This thread somehow filtered into one of my folders and I'm just now seeing it. Very interesting discussion.

I agree with the analogy of a sports team to some extent. You go into the competition fully committed and expecting to win. However, in a competition, one competitor always loses. And how to deal with falling short of expectation, short of commitment, or what happens when our dedication, or preparation is not enough, is a tough thing to figure out. It takes soul searching and rework.

In this scenario, we're not in a competition with anyone except ourselves. Actually, thinking about it again, maybe we are in competition: with others' expectations of what we can achieve as part of Modernization. IMO, where the analogy breaks down is that we can decide what it means to “win” and we can decide what's in and out of scope, and continue redefining and refining it as we go along, so that we meet our most important targets and discard other ideas along the way. We can also engage our stakeholders so that we can guide their expectations and let them be a part of the process, rather than judging from the outside, or being in the dark for several years, and then having the curtain lifted.

Just a few thoughts from an amateur competitive combat sport athlete and professional code slinger.


From: Panchal, Mahesh
Sent: Friday, September 3, 2021 9:27 AM
To: Nibeck, Mike; Shirley, Robert L.; Agile at Library; ECS_SAFE_LACE; ECS_SAFE_ScrumMasters; ECS_SAFE_PO; ECS_SAFE_PM
Cc: Panchal, Mahesh
Subject: RE: Commitment vs. Forecast

In reality what “Dev Team” is doing – their best GFE-2-Deliver (yes, Good Faith Estimate of their Efforts to deliver that undertaken tasks / work); and hence with asking themselves to be self-accountable, being a team – an autonomous who knows to self-organize & self-manage at their best, with the mentoring, guiding & coaching of their Scrum Master and/or Agile Coach, “Commitment” is the rightly used.


Forecast is very light word to be used here in this light. Yes, Forecast is backed by substantial data and/or derived information, but will it be accompanied by the Accountability of the Doers ? Forecast is mostly used by professionals in Business : Finance & Accounting, Sales & Marketing and at other such teams.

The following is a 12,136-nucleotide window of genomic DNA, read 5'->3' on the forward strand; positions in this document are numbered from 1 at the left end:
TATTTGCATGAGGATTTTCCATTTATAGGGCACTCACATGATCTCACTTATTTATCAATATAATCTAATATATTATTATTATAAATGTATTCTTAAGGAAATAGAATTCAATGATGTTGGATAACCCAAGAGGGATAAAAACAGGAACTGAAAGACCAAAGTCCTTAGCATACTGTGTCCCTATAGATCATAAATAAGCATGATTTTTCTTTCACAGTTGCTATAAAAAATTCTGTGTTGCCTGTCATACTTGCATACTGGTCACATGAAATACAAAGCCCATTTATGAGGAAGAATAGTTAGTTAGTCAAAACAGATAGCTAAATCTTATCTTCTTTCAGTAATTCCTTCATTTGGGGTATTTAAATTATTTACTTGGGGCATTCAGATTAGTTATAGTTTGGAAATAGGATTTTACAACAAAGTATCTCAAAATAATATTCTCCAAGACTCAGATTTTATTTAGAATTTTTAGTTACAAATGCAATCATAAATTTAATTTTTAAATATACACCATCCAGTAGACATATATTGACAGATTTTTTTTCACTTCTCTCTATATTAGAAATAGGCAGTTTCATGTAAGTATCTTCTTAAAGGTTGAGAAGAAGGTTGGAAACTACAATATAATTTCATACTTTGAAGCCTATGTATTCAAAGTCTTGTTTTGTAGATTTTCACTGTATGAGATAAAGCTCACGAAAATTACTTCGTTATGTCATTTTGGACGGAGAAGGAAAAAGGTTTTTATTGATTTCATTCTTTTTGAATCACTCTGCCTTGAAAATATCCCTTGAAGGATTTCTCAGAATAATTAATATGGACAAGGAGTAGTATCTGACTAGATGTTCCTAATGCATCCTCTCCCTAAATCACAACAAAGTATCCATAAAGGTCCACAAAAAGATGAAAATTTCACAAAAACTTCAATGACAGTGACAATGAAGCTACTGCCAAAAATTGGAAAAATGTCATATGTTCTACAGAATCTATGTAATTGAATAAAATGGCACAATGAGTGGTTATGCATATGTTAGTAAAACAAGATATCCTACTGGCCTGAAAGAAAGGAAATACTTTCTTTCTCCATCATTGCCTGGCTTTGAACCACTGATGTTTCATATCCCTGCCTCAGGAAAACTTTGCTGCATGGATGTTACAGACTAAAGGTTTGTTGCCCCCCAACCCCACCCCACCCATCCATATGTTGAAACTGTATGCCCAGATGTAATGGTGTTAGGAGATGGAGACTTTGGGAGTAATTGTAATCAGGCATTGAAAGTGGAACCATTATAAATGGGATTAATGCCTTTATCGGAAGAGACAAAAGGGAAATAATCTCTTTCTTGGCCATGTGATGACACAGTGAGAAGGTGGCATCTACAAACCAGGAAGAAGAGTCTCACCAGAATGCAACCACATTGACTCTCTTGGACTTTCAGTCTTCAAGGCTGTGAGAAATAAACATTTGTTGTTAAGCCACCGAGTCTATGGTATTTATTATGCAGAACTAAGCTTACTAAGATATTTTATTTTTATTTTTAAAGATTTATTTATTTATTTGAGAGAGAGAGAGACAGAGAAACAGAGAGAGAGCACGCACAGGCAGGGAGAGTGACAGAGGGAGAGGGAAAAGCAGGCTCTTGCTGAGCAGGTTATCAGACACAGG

I never heard any Sports Team Forecasting their WINS in any championship, but yes they are COMMITED for the WINS at their best.


I second the thought of Mike for the use of “Commitment”.



Mahesh Panchal

IT Specialist, Design & Development

Office of Chief Information Officer

Library of Congress


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From: Nibeck, Mike <[log in to unmask]>
Sent: Thursday, September 2, 2021 9:22 PM
To: Shirley, Robert L. <[log in to unmask]>; Agile at Library <[log in to unmask]>; ECS_SAFE_LACE <[log in to unmask]>; ECS_SAFE_ScrumMasters <[log in to unmask]>; ECS_SAFE_PO <[log in to unmask]>; ECS_SAFE_PM <[log in to unmask]>
Subject: Re: Commitment vs. Forecast


Words mean things and I really like the use of “Commitment”. 



On: 02 September 2021 10:21, "Shirley, Robert L." <[log in to unmask]> wrote:

Here’s an article I came across that talks about how the subtle difference in language can make a big difference in how we see things when it comes to the work we do (or don’t do) in a sprint.


Bak in 2011, the Scrum Guide changed over from using “Commitment” to “Forecast” when talking about the work agreed to by the development team in a sprint. This was done to change the perception.


What are your thoughts? Do you think it matters? Is it important to have “commitments”?



Bob Shirley

Supervisory IT Specialist, Design & Development

Office of Chief Information Officer

Library of Congress

(410) 874-3156 w / (336) 681-0182 c

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